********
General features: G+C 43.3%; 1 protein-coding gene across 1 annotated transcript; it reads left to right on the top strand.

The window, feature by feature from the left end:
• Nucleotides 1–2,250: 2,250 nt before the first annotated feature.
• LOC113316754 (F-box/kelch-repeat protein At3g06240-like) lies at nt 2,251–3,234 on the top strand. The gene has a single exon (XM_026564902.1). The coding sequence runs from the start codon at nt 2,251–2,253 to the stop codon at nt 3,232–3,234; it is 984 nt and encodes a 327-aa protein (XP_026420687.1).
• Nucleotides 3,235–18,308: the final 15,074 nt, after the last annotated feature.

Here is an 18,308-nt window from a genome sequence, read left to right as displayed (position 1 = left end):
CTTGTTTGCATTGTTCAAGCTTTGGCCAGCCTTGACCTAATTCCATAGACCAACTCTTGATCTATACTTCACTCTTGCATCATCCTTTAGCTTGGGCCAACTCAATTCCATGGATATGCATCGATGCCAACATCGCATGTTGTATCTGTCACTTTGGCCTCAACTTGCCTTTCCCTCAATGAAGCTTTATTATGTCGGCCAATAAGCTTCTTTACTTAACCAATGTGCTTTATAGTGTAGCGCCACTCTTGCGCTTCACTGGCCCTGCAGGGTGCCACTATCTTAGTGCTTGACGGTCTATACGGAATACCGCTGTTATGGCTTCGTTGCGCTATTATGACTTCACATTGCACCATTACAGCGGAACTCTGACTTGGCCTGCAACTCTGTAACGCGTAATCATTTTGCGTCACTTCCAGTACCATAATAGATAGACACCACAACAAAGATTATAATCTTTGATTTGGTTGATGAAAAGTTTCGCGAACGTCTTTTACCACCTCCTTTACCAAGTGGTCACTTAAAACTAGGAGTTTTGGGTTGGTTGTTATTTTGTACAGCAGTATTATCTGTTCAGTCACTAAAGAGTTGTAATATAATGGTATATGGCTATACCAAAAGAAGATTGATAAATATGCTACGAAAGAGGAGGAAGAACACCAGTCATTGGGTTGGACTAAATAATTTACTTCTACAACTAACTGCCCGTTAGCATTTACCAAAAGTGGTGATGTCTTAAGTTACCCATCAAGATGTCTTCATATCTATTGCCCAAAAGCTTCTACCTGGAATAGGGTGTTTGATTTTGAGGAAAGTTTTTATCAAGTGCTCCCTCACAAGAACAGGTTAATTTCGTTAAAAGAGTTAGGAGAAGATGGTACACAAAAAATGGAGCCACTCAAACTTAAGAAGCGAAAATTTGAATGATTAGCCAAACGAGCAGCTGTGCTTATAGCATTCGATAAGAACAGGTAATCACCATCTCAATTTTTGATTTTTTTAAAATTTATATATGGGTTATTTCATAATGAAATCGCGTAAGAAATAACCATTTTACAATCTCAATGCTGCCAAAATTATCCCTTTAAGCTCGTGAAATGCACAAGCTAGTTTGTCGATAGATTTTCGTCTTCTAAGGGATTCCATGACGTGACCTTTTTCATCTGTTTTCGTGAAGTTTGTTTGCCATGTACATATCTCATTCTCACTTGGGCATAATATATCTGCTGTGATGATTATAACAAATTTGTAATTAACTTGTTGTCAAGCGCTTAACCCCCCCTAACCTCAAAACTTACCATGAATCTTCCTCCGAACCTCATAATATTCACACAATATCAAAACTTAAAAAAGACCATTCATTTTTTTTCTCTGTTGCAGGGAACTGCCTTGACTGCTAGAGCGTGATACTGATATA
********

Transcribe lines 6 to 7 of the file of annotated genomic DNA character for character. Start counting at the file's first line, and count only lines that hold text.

Here is an 18,308-nt window from a genome sequence, read left to right as displayed (position 1 = left end):
CTTGTTTGCATTGTTCAAGCTTTGGCCAGCCTTGACCTAATTCCATAGACCAACTCTTGATCTATACTTCACTCTTGCATCATCCTTTAGCTTGGGCCAACTCAATTCCATGGATATGCATCGATGCCAACATCGCATGTTGTATCTGTCACTTTGGCCTCAACTTGCCTTTCCCTCAATGAAGCTTTATTATGTCGGCCAATAAGCTTCTTTACTTAACCAATGTGCTTTATAGTGTAGCGCCACTCTTGCGCTTCACTGGCCCTGCAGGGTGCCACTATCTTAGTGCTTGACGGTCTATACGGAATACCGCTGTTATGGCTTCGTTGCGCTATTATGACTTCACATTGCACCATTACAGCGGAACTCTGACTTGGCCTGCAACTCTGTAACGCGTAATCATTTTGCGTCACTTCCAGTACCATAATAGATAGACACCACAACAAAGATTATAATCTTTGATTTGGTTGATGAAAAGTTTCGCGAACGTCTTTTACCACCTCCTTTACCAAGTGGTCACTTAAAACTAGGAGTTTTGGGTTGGTTGTTATTTTGTACAGCAGTATTATCTGTTCAGTCACTAAAGAGTTGTAATATAATGGTATATGGCTATACCAAAAGAAGATTGATAAATATGCTACGAAAGAGGAGGAAGAACACCAGTCATTGGGTTGGACTAAATAATTTACTTCTACAACTAACTGCCCGTTAGCATTTACCAAAAGTGGTGATGTCTTAAGTTACCCATCAAGATGTCTTCATATCTATTGCCCAAAAGCTTCTACCTGGAATAGGGTGTTTGATTTTGAGGAAAGTTTTTATCAAGTGCTCCCTCACAAGAACAGGTTAATTTCGTTAAAAGAGTTAGGAGAAGATGGTACACAAAAAATGGAGCCACTCAAACTTAAGAAGCGAAAATTTGAATGATTAGCCAAACGAGCAGCTGTGCTTATAGCATTCGATAAGAACAGGTAATCACCATCTCAATTTTTGATTTTTTTAAAATTTATATATGGGTTATTTCATAATGAAATCGCGTAAGAAATAACCATTTTACAATCTCAATGCTGCCAAAATTATCCCTTTAAGCTCGTGAAATGCACAAGCTAGTTTGTCGATAGATTTTCGTCTTCTAAGGGATTCCATGACGTGACCTTTTTCATCTGTTTTCGTGAAGTTTGTTTGCCATGTACATATCTCATTCTCACTTGGGCATAATATATCTGCTGTGATGATTATAACAAATTTGTAATTAACTTGTTGTCAAGCGCTTAACCCCCCCTAACCTCAAAACTTACCATGAATCTTCCTCCGAACCTCATAATATTCACACAATATCAAAACTTAAAAAAGACCATTCATTTTTTTTCTCTGTTGCAGGGAACTGCCTTGACTGCTAGAGCGTGATACTGATATA